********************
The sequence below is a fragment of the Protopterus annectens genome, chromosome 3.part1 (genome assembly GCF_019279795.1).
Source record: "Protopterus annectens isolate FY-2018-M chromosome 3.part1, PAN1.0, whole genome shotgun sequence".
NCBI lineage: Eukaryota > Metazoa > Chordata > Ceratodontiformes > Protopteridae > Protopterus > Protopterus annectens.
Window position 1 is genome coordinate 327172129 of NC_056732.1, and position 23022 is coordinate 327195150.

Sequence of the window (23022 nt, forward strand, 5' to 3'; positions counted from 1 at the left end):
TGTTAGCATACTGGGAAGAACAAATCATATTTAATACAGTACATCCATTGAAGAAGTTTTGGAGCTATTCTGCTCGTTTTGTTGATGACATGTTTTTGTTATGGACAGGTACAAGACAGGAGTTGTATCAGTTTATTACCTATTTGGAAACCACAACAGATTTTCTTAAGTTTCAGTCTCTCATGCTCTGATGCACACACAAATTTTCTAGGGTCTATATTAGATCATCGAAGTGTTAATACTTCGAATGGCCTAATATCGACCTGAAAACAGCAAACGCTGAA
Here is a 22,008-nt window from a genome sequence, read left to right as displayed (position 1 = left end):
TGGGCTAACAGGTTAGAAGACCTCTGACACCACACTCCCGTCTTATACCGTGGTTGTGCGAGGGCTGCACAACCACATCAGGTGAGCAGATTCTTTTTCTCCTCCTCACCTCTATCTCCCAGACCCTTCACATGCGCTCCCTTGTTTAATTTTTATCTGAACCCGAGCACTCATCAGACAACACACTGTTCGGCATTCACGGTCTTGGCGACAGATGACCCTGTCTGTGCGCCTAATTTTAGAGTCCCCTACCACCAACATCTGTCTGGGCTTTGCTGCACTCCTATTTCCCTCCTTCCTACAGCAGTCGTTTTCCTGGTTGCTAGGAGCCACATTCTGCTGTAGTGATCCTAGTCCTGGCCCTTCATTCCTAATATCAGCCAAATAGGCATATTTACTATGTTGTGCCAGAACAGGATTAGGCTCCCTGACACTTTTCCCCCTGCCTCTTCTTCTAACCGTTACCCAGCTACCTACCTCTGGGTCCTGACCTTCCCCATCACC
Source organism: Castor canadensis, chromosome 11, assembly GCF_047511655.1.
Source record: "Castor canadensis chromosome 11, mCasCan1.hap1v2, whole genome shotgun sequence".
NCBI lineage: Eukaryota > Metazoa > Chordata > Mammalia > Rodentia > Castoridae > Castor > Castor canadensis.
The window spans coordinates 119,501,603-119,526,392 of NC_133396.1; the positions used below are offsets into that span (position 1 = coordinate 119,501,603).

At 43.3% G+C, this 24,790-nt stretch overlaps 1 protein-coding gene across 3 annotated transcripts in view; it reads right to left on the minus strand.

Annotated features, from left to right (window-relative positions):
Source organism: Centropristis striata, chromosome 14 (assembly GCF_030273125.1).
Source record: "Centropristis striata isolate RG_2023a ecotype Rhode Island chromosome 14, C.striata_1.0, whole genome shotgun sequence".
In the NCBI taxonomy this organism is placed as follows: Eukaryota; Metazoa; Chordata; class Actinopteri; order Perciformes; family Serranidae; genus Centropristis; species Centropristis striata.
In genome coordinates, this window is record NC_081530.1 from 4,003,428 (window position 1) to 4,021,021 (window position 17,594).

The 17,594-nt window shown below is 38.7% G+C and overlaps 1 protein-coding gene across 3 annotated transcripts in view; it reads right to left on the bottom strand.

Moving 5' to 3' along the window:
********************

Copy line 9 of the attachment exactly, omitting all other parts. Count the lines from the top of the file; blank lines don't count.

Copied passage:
Source organism: Castor canadensis, chromosome 11, assembly GCF_047511655.1.